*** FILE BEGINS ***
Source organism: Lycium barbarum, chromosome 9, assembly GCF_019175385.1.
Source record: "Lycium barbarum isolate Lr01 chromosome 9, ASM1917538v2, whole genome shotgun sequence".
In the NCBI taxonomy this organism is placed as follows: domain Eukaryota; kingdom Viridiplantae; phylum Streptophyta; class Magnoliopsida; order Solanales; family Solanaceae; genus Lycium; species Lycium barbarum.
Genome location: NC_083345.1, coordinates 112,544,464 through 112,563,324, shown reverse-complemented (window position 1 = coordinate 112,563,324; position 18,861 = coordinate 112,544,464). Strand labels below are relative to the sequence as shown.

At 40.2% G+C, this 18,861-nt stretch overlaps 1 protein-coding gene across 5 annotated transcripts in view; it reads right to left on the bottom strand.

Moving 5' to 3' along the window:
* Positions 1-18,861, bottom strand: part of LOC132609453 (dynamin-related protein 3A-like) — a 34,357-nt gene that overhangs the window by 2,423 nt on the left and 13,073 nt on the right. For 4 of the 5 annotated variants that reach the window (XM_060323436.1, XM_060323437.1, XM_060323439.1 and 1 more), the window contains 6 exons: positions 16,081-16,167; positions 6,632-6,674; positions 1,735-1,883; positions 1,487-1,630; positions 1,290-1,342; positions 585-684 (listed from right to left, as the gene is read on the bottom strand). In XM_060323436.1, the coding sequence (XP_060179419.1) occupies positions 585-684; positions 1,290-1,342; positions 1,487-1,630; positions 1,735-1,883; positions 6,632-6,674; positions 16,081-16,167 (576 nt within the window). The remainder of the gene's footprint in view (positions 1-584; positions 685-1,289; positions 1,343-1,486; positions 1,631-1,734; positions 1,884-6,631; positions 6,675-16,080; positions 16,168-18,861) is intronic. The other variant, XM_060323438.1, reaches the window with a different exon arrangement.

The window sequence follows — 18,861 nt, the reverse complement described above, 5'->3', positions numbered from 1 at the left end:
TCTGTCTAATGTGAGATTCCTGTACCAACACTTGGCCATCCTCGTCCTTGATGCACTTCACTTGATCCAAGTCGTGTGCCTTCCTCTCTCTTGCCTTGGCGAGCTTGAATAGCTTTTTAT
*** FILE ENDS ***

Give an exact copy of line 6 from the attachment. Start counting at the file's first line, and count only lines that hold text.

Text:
Moving 5' to 3' along the window: